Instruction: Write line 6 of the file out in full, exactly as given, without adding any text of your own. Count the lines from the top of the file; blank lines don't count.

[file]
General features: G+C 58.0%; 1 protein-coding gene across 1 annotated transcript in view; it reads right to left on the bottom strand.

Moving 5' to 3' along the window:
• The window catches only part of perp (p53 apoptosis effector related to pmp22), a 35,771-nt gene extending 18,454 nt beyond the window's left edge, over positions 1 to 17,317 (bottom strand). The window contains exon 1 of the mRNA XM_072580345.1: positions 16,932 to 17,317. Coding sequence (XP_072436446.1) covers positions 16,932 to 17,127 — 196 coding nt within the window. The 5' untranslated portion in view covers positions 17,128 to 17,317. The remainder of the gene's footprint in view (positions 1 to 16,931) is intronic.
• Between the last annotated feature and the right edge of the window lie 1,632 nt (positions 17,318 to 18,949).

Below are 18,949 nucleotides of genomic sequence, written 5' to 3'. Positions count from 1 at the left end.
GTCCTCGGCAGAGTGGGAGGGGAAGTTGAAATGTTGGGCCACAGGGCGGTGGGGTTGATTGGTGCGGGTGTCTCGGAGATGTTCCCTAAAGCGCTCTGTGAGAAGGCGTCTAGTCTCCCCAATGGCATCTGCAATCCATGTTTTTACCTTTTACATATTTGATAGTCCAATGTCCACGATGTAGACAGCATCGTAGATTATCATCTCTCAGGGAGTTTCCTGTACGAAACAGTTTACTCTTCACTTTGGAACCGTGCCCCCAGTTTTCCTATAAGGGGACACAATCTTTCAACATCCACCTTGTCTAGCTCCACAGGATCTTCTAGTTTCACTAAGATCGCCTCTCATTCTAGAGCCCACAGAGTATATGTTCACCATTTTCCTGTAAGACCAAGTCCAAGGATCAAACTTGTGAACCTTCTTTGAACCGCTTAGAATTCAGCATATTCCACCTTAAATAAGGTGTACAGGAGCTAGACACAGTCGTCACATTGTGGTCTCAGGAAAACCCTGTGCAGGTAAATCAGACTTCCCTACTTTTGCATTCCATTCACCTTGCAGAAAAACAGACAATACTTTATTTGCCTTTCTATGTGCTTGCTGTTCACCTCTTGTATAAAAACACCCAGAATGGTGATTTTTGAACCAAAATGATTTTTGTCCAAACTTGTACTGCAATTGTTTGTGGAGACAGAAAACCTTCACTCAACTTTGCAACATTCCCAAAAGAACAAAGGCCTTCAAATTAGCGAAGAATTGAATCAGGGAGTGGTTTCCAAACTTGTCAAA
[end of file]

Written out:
GTCCTCGGCAGAGTGGGAGGGGAAGTTGAAATGTTGGGCCACAGGGCGGTGGGGTTGATTGGTGCGGGTGTCTCGGAGATGTTCCCTAAAGCGCTCTGTGAGAAGGCGTCTAGTCTCCCCAATGGCATCTGCAATCCATGTTTTTACCTTTTACATATTTGATAGTCCAATGTCCACGATGTAGACAGCATCGTAGATTATCATCTCTCAGGGAGTTTCCTGTACGAAACAGTTTACTCTTCACTTTGGAACCGTGCCCCCAGTTTTCCTATAAGGGGACACAATCTTTCAACATCCACCTTGTCTAGCTCCACAGGATCTTCTAGTTTCACTAAGATCGCCTCTCATTCTAGAGCCCACAGAGTATATGTTCACCATTTTCCTGTAAGACCAAGTCCAAGGATCAAACTTGTGAACCTTCTTTGAACCGCTTAGAATTCAGCATATTCCACCTTAAATAAGGTGTACAGGAGCTAGACACAGTCGTCACATTGTGGTCTCAGGAAAACCCTGTGCAGGTAAATCAGACTTCCCTACTTTTGCATTCCATTCACCTTGCAGAAAAACAGACAATACTTTATTTGCCTTTCTATGTGCTTGCTGTTCACCTCTTGTATAAAAACACCCAGAATGGTGATTTTTGAACCAAAATGATTTTTGTCCAAACTTGTACTGCAATTGTTTGTGGAGACAGAAAACCTTCACTCAACTTTGCAACATTCCCAAAAGAACAAAGGCCTTCAAATTAGCGAAGAATTGAATCAGGGAGTGGTTTCCAAACTTGTCAAA